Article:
Study: Few Americans Say Faith is Top Priority

Although the United States is known worldwide to be a religious nation, few Americans say that faith is a top priority in their life.

Nearly 90 percent of Americans, according to the CIA World Factbook, identify themselves with a religion. But only 12 percent of American adults say faith is a top priority in their life, according to a new study released Monday by the Barna Group.

About three-quarters of the U.S. population is Christian.

"The gap is vast between self-described affiliation with Christianity and ascribing highest priority to that faith," commented David Kinnaman, president of the Barna Group, in a statement. "When it comes to why so much of American religion seems merely skin-deep, this gap between what people call themselves and what they prioritize is perhaps most telling."

The 12 percent who say faith is the highest priority in their life is up from nine percent in 2008, but down from 16 percent in 2006.

Looking at the Christian faith demographic, evangelicals are the most likely to say faith is the highest priority in life (39 percent), while Catholics are the least likely (4 percent), according to the Barna study.

Notably, the study highlights that the percentage of Catholics who say faith is the top priority in their life is only slightly above that of unchurched adults (2 percent).

About one in five Protestants (18 percent) and churchgoers (18 percent) – whose frequency of church attendance was not defined – say faith is the highest priority in their life.

The Barna study, conducted Jan. 27-Feb. 2 using a random sample of 1,006 American adults, sought to identify how the troubled economy has impacted the priorities of Americans.

By far, the highest priority for Americans is family. Forty-five percent of Americans say their family is the most important aspect in their life.

The second most important priority is health/leisure/balanced lifestyle (20 percent), followed by wealth/profession/making money/success/finances (17 percent), and faith (12 percent).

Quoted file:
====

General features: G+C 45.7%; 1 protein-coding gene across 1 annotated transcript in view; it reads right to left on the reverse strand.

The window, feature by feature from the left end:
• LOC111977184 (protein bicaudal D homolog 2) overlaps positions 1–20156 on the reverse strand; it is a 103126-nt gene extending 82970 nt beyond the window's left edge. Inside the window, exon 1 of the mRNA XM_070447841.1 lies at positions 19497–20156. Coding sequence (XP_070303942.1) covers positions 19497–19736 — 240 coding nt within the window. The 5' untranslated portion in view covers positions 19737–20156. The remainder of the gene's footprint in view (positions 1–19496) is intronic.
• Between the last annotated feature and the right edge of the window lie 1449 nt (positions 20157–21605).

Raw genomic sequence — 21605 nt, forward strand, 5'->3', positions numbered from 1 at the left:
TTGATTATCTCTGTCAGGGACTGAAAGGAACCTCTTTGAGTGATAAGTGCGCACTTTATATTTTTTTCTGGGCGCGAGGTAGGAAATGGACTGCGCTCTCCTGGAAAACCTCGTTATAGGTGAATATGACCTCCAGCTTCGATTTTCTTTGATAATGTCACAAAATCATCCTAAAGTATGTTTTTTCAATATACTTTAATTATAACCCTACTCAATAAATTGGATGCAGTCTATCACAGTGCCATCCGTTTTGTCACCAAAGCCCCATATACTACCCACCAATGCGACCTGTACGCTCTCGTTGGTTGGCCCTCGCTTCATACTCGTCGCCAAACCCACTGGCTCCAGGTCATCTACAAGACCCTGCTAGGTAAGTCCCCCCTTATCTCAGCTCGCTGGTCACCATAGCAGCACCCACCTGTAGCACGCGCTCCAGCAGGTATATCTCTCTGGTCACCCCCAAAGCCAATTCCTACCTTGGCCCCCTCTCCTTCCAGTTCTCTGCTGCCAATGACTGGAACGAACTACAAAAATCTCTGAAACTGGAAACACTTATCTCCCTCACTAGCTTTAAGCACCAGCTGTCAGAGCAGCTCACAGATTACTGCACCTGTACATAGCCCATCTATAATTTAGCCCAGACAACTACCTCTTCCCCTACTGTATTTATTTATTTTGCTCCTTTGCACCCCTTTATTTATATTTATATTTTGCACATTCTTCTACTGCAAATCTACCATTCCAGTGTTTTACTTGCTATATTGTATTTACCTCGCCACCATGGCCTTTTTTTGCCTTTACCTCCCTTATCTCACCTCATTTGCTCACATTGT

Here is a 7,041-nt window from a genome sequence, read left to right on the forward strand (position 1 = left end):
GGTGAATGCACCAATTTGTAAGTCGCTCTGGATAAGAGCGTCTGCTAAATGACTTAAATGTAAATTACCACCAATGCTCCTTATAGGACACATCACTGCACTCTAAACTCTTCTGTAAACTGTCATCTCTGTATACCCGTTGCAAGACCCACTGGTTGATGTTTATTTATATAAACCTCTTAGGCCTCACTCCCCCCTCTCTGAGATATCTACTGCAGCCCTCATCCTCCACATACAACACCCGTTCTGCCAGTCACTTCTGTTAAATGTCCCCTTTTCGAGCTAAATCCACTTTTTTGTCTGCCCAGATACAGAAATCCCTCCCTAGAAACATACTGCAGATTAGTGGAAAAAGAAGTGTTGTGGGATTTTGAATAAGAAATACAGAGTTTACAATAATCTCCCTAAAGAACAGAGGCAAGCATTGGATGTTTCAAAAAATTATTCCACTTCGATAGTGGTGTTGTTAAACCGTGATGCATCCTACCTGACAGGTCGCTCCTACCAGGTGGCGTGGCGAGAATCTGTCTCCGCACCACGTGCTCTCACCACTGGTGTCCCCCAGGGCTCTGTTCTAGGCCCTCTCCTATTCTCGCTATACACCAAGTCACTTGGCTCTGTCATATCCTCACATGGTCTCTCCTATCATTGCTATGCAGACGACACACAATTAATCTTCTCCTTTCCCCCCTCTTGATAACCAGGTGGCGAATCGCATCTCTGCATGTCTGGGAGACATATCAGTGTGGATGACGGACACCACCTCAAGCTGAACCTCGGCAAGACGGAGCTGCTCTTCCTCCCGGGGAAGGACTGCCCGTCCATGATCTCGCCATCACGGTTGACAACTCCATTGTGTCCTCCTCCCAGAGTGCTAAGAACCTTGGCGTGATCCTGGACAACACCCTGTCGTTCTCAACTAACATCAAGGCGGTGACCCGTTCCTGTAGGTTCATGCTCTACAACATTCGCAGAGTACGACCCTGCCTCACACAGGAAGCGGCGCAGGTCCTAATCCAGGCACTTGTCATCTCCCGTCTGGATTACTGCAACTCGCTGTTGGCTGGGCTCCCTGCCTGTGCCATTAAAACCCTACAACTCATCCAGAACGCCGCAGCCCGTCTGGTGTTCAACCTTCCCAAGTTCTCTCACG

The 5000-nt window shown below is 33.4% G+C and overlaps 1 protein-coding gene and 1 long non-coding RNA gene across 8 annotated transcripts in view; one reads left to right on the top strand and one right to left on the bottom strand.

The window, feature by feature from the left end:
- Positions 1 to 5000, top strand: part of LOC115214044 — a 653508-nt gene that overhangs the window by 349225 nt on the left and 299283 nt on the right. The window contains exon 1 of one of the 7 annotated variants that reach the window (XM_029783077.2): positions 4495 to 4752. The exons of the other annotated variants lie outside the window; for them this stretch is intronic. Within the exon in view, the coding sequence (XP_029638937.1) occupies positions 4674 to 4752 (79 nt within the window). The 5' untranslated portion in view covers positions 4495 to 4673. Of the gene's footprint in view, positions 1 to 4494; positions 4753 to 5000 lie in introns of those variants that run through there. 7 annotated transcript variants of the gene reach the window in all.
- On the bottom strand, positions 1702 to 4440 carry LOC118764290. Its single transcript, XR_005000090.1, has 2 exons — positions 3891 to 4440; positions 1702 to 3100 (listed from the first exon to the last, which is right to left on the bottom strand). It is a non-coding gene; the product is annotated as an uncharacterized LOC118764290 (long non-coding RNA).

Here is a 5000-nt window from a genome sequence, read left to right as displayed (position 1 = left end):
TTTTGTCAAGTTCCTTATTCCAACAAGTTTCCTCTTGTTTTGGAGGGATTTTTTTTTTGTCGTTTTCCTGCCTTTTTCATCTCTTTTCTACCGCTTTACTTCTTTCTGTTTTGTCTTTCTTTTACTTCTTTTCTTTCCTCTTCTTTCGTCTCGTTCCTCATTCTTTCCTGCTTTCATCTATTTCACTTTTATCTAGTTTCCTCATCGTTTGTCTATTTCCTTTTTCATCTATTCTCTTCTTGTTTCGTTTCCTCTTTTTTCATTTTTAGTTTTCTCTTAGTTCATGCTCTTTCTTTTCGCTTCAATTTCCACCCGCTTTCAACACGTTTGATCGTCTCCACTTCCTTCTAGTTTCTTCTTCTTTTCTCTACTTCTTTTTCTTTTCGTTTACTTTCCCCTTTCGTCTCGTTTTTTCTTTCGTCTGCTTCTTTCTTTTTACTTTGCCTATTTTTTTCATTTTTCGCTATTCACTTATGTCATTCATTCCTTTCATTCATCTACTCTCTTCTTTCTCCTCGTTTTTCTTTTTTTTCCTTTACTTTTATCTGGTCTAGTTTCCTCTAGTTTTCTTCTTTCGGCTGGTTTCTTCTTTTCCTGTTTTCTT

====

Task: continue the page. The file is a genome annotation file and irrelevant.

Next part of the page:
In terms of priority change – a possible effect of the economy – the Barna study found that over the past two years the percentage of Americans who say finance is their top priority increased from 12 percent in 2008 to 17 percent in 2010.

Also, more Americans now say health and a balanced lifestyle (20 percent versus 15 percent) or faith (12 percent versus 9 percent) is their top priority compared to two years ago.

Interestingly, there is a drop in the number of Americans who say family is their top priority (45 percent versus 52 percent). However, family continues to be the most important priority overall to Americans.

"The conventional wisdom says that when the economy turns bad people focus on 'basics,' like family and faith," commented Kinnaman, who directed the study. "This research either calls that thinking into question or it tells us that the economy has not been bad enough to cause a significant reprioritization of family and faith."

He also noted that faith is "the most volatile" of the top priorities in the Barna study. Faith is the only priority that went down from 2006, then up, "suggesting uncertainty about the interaction between faith and finances."

"People are not turning to others – like family members or God – in the face of economic trials," Kinnaman said. "Instead, they are focusing increasingly on themselves, trying to solve their problems by being more 'balanced' or by simply working harder."

"[T]he economy has revealed Americans' fixation with individualism and their illusions of being self-made," he added.

The Barna group, a polling and research group that focuses on cultural trends and religion, plans to release a more in-depth report on the economy's impact on religious belief and behavior.

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